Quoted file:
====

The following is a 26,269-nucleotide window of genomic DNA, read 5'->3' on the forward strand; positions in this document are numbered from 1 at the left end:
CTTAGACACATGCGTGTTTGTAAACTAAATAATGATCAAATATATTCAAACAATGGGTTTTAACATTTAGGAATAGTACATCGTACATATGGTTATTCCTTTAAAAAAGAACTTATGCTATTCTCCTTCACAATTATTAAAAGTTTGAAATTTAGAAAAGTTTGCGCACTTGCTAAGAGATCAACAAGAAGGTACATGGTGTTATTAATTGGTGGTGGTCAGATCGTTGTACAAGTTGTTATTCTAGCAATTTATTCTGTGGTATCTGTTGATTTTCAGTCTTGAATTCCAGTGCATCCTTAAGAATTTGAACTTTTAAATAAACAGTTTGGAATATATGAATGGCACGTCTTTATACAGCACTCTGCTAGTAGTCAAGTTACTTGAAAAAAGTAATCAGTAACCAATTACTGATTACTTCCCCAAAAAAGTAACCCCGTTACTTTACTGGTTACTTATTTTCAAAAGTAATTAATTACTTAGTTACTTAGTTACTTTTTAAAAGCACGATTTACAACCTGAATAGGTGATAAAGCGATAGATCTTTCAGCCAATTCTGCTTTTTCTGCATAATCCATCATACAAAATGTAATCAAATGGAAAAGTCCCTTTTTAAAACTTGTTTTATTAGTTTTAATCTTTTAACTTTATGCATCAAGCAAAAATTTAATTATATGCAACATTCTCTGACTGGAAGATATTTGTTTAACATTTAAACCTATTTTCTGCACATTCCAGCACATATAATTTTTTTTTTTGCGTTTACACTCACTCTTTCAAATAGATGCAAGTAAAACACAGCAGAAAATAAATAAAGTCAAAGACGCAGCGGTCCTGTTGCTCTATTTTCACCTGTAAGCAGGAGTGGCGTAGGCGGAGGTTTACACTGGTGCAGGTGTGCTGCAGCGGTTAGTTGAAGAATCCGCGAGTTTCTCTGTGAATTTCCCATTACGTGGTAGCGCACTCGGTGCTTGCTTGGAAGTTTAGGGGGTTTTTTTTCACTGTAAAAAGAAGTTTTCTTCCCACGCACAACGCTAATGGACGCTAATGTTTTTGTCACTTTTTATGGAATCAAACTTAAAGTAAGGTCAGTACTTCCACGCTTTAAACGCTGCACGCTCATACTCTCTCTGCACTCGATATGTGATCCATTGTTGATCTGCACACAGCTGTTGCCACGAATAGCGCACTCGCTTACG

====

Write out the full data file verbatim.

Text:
The following is a 26,269-nucleotide window of genomic DNA, read 5'->3' on the forward strand; positions in this document are numbered from 1 at the left end:
CTTAGACACATGCGTGTTTGTAAACTAAATAATGATCAAATATATTCAAACAATGGGTTTTAACATTTAGGAATAGTACATCGTACATATGGTTATTCCTTTAAAAAAGAACTTATGCTATTCTCCTTCACAATTATTAAAAGTTTGAAATTTAGAAAAGTTTGCGCACTTGCTAAGAGATCAACAAGAAGGTACATGGTGTTATTAATTGGTGGTGGTCAGATCGTTGTACAAGTTGTTATTCTAGCAATTTATTCTGTGGTATCTGTTGATTTTCAGTCTTGAATTCCAGTGCATCCTTAAGAATTTGAACTTTTAAATAAACAGTTTGGAATATATGAATGGCACGTCTTTATACAGCACTCTGCTAGTAGTCAAGTTACTTGAAAAAAGTAATCAGTAACCAATTACTGATTACTTCCCCAAAAAAGTAACCCCGTTACTTTACTGGTTACTTATTTTCAAAAGTAATTAATTACTTAGTTACTTAGTTACTTTTTAAAAGCACGATTTACAACCTGAATAGGTGATAAAGCGATAGATCTTTCAGCCAATTCTGCTTTTTCTGCATAATCCATCATACAAAATGTAATCAAATGGAAAAGTCCCTTTTTAAAACTTGTTTTATTAGTTTTAATCTTTTAACTTTATGCATCAAGCAAAAATTTAATTATATGCAACATTCTCTGACTGGAAGATATTTGTTTAACATTTAAACCTATTTTCTGCACATTCCAGCACATATAATTTTTTTTTTTGCGTTTACACTCACTCTTTCAAATAGATGCAAGTAAAACACAGCAGAAAATAAATAAAGTCAAAGACGCAGCGGTCCTGTTGCTCTATTTTCACCTGTAAGCAGGAGTGGCGTAGGCGGAGGTTTACACTGGTGCAGGTGTGCTGCAGCGGTTAGTTGAAGAATCCGCGAGTTTCTCTGTGAATTTCCCATTACGTGGTAGCGCACTCGGTGCTTGCTTGGAAGTTTAGGGGGTTTTTTTTCACTGTAAAAAGAAGTTTTCTTCCCACGCACAACGCTAATGGACGCTAATGTTTTTGTCACTTTTTATGGAATCAAACTTAAAGTAAGGTCAGTACTTCCACGCTTTAAACGCTGCACGCTCATACTCTCTCTGCACTCGATATGTGATCCATTGTTGATCTGCACACAGCTGTTGCCACGAATAGCGCACTCGCTTACG